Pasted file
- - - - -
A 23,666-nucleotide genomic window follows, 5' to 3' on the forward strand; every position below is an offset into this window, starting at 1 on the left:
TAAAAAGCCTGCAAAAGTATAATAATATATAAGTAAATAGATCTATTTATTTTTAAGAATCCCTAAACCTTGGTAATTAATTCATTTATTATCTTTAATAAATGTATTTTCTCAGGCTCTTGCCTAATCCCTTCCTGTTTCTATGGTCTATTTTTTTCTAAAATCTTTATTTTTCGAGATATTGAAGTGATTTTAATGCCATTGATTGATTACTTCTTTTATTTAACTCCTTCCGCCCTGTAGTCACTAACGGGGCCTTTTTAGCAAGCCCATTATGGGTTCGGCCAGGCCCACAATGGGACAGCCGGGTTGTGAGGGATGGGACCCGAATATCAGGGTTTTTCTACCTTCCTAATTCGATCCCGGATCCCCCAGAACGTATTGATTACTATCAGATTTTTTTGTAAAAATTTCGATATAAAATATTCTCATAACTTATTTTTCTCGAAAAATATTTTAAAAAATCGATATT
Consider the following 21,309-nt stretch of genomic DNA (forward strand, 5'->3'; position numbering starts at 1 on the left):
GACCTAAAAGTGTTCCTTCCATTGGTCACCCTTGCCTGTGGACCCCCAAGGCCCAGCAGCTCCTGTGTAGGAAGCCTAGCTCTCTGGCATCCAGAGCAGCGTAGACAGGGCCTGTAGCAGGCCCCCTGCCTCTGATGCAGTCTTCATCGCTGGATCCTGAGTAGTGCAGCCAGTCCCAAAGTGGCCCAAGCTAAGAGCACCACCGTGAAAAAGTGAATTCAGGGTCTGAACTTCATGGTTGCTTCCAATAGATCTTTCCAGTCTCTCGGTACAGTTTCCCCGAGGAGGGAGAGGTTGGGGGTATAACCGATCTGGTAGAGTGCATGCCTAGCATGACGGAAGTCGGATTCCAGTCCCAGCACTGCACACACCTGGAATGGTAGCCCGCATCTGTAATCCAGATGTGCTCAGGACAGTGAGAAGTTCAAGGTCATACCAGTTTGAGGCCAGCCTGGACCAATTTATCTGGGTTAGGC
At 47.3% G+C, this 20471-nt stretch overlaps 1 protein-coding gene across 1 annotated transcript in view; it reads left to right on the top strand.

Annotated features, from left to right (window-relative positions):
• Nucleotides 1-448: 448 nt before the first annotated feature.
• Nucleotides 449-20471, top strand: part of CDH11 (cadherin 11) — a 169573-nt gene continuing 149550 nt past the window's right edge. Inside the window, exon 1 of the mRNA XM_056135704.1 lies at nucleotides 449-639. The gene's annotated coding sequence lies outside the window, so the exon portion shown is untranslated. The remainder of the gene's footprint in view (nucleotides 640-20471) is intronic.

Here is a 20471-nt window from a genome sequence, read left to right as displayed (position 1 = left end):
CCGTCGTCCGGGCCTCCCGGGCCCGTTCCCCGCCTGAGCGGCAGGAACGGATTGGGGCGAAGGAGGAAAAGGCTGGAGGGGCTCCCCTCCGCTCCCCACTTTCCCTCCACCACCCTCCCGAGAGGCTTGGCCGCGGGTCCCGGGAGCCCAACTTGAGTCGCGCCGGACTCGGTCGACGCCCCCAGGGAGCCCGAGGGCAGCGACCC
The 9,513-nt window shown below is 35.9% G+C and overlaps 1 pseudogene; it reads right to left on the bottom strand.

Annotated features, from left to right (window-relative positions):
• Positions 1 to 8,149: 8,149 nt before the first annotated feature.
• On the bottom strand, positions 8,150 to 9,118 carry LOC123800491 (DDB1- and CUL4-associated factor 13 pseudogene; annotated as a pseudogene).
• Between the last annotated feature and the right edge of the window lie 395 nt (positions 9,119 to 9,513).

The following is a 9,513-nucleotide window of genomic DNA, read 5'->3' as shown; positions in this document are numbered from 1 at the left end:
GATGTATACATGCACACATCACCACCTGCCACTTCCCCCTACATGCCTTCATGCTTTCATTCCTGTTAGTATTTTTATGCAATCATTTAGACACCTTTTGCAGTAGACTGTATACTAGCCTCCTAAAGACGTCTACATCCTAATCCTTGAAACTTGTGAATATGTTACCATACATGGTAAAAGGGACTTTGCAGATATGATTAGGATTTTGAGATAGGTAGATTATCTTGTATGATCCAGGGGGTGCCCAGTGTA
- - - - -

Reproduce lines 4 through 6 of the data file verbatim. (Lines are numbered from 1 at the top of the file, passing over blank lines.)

GACCTAAAAGTGTTCCTTCCATTGGTCACCCTTGCCTGTGGACCCCCAAGGCCCAGCAGCTCCTGTGTAGGAAGCCTAGCTCTCTGGCATCCAGAGCAGCGTAGACAGGGCCTGTAGCAGGCCCCCTGCCTCTGATGCAGTCTTCATCGCTGGATCCTGAGTAGTGCAGCCAGTCCCAAAGTGGCCCAAGCTAAGAGCACCACCGTGAAAAAGTGAATTCAGGGTCTGAACTTCATGGTTGCTTCCAATAGATCTTTCCAGTCTCTCGGTACAGTTTCCCCGAGGAGGGAGAGGTTGGGGGTATAACCGATCTGGTAGAGTGCATGCCTAGCATGACGGAAGTCGGATTCCAGTCCCAGCACTGCACACACCTGGAATGGTAGCCCGCATCTGTAATCCAGATGTGCTCAGGACAGTGAGAAGTTCAAGGTCATACCAGTTTGAGGCCAGCCTGGACCAATTTATCTGGGTTAGGC
At 47.3% G+C, this 20471-nt stretch overlaps 1 protein-coding gene across 1 annotated transcript in view; it reads left to right on the top strand.

Annotated features, from left to right (window-relative positions):